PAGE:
Decline of Underweight Children in U.S. Continue to Fall
MEN'S HEALTH
Low Iron Levels Cut Cancer Risk in Men With PAD
Drinking Green Tea May Slow Prostate Cancer
Soy Linked to Low Sperm Count
MENTAL HEALTH
Keeping a Healthy Holiday Balance
Vitamin C Protects Some Elderly Men From Bone Loss
Cinnamon Breaks Up Brain Plaques, May Hold Key to Fighting Alzheimer’s
PAIN
Tai Chi May Help Ease Fibromyalgia
'Cell Phone Elbow' -- A New Ill for the Wired Age
Alleviating Rheumatoid Arthritis
PHYSICAL THERAPY
PREGNANCY
Acupuncture May Ease Depression During Pregnancy
Breast-Feeding Benefits Moms and Babies
Breast-Feeding May Protect a Woman's Heart
SENIORS
More Whole Grains May Mean Less Fat
Memory Loss Help from Brain Supplement Prevagen
Exercise Helps Reduce Falls in Young and Old
SEXUAL HEALTH
SLEEP DISORDERS
Pay Attention to Signs That Say You're Too Fatigued to Drive
Meditation May Help Put Primary Insomnia to Bed
Sleeping Could Help Women Lose The Baby Fat
WOMEN'S HEALTH
Exercise As Well As Acupuncture, May Ease Polycystic Ovarian Syndrome
Varicose Veins May Mask Larger Problem
Acupuncture May Relieve Acid Indigestation In Pregnancy
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Pay Attention to Signs That Say You're Too Fatigued to Drive

SATURDAY, June 13 (HealthDay News) -- You can help lower your odds of becoming an unfortunate highway statistic this summer by making sure you are rested before you hit the road, says the National Sleep Foundation.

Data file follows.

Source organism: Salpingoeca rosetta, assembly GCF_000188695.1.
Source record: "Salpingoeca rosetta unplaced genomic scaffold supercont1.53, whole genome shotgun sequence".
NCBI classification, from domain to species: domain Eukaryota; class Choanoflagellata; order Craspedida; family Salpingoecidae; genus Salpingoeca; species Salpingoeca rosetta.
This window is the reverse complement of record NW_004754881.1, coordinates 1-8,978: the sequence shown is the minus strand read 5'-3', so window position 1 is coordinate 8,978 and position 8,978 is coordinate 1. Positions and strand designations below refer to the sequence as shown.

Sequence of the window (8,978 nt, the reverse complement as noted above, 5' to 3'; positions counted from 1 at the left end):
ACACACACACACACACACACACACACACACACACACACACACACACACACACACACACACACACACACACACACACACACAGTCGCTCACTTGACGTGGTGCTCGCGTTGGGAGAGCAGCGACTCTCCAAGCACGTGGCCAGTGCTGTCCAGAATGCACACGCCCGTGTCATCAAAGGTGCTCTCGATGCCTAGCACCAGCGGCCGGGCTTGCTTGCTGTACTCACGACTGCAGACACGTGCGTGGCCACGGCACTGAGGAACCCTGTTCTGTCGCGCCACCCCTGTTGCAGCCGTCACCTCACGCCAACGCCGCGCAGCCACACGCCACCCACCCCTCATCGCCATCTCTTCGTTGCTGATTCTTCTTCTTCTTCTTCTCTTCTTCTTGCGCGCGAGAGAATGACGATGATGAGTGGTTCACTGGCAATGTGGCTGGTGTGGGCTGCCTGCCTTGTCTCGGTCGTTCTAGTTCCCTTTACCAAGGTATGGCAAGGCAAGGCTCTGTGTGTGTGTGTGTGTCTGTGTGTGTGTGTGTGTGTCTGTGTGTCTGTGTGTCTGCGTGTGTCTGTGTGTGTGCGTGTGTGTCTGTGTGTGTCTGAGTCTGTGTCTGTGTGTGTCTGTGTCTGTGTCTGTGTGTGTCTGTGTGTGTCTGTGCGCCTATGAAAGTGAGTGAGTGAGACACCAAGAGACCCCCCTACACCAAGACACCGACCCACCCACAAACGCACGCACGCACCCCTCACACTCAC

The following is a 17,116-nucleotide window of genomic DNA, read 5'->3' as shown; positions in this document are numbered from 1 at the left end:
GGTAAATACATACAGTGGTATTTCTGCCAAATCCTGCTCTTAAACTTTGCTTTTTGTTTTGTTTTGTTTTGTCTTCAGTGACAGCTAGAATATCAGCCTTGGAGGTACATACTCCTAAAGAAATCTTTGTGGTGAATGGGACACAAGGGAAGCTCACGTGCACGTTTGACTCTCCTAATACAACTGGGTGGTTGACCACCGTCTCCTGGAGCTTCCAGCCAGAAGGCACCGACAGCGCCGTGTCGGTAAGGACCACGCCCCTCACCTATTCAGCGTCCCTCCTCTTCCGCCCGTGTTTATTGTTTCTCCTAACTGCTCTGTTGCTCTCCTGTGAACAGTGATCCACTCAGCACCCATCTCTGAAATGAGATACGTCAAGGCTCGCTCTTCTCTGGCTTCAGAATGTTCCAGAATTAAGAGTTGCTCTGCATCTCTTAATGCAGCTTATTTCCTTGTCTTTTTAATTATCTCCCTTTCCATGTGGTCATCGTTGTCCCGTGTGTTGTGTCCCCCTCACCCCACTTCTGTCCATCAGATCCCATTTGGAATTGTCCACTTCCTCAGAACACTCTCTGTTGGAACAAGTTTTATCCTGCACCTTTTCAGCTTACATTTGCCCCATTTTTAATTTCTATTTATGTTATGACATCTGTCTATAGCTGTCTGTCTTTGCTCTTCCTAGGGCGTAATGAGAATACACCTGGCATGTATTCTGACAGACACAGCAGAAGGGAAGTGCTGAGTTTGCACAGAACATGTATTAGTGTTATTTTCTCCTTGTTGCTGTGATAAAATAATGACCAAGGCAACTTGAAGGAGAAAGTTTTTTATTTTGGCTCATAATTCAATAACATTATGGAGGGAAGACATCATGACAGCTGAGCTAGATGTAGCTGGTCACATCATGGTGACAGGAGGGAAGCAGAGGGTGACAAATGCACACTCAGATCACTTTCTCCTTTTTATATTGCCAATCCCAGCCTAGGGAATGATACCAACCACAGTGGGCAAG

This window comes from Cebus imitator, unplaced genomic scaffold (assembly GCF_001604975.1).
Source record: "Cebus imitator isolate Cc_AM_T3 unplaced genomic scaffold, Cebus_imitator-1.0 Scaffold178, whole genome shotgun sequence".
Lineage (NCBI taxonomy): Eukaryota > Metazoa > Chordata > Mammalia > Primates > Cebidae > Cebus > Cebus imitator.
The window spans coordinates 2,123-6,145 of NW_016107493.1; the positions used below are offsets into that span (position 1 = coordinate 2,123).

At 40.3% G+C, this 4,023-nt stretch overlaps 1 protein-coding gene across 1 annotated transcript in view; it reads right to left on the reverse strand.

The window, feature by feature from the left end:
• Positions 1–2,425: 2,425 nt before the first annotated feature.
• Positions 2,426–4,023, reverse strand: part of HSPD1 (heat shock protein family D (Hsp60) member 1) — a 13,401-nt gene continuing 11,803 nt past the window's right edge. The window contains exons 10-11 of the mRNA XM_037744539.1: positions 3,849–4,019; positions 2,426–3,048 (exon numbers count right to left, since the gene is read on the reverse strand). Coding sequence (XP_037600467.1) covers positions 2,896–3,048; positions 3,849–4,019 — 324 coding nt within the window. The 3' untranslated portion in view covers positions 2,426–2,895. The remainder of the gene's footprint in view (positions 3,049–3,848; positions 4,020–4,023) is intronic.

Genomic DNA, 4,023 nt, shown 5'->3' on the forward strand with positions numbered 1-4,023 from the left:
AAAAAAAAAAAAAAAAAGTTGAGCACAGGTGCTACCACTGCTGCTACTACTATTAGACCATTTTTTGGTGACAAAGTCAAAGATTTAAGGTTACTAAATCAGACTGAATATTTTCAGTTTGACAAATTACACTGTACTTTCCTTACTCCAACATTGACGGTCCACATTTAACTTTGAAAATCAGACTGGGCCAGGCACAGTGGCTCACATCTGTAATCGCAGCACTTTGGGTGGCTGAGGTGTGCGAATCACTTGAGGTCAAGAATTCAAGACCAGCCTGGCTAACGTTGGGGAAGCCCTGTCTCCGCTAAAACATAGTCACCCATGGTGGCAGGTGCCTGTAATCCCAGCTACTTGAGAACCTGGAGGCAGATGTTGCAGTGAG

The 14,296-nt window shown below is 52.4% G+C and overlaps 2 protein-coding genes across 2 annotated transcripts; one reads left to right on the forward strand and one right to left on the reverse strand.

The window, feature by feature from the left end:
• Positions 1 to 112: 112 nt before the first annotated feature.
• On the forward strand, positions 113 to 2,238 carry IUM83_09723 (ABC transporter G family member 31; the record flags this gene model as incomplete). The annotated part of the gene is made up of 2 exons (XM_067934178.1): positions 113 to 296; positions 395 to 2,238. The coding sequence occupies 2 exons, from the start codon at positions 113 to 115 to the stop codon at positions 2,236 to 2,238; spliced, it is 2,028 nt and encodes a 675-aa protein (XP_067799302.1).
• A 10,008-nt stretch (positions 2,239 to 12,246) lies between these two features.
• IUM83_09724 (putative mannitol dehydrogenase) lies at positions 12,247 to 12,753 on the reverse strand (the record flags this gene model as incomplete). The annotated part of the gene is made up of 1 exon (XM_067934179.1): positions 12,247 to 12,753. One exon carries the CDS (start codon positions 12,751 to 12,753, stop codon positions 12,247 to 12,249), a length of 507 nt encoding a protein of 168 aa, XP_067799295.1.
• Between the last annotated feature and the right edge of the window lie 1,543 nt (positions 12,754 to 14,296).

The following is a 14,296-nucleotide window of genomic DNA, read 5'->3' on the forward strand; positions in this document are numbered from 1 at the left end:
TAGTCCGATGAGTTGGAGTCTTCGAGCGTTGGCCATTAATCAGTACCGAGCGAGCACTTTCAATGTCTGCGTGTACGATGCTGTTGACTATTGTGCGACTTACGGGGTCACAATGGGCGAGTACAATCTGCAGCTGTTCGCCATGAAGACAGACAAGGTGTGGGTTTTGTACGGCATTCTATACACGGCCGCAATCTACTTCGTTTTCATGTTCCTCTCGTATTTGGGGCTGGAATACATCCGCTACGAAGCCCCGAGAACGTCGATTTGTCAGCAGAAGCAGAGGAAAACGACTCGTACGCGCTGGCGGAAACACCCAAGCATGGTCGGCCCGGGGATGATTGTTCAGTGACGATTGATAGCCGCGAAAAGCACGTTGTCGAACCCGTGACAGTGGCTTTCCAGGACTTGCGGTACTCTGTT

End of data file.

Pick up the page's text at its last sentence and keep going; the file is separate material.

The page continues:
A recent poll by the nonprofit organization found that 54 percent of Americans say they have driven drowsy at least once in the previous year, while more than one-quarter say they do so at least once a month.

"When Americans get behind the wheel, we hope they'll recognize warning signs for when they're too tired to drive," said David M. Cloud, the foundations chief executive officer, in a news release issued by his organization. "Understanding crucial warning signs and countermeasures are key to preventing sleep-related crashes."

Warning signs of sleepiness at the wheel include the obvious, such as frequent yawning, trouble keeping your head upright and the feeling of heavy eyelids or excessive blinking, but also can include trouble staying in your lane and being unable to recall the last few miles driven.

To help avoid a potentially fatal situation, the foundation recommends:

* Getting at least seven to nine hours of sleep the night before a long drive.
* Leave plenty of time to get to your destination. Avoid having to drive long stretches without a break or during a period of time when you would normally be sleeping.
* Stop the car and take a break from behind the wheel every 100 miles or every two hours.
* Don't drive alone. Take along a friend who can split the driving with you. When not driving, the other person can help keep lookout for warning signs of drowsiness in the driver.
* Don't drink alcohol or take medication that could increase sleepiness or hamper your driving ability.

If you do start to feel sleepy, pull over to a safe place and take a 15- to 20-minute nap. Remember that while caffeine can help keep you awake, the liquid form in coffee or other drinks takes about 20 to 30 minutes to take effect, so having some before a short nap can give you a double boost.

SOURCES: National Sleep Foundation, news release, June 2009 Published on: June 13, 2009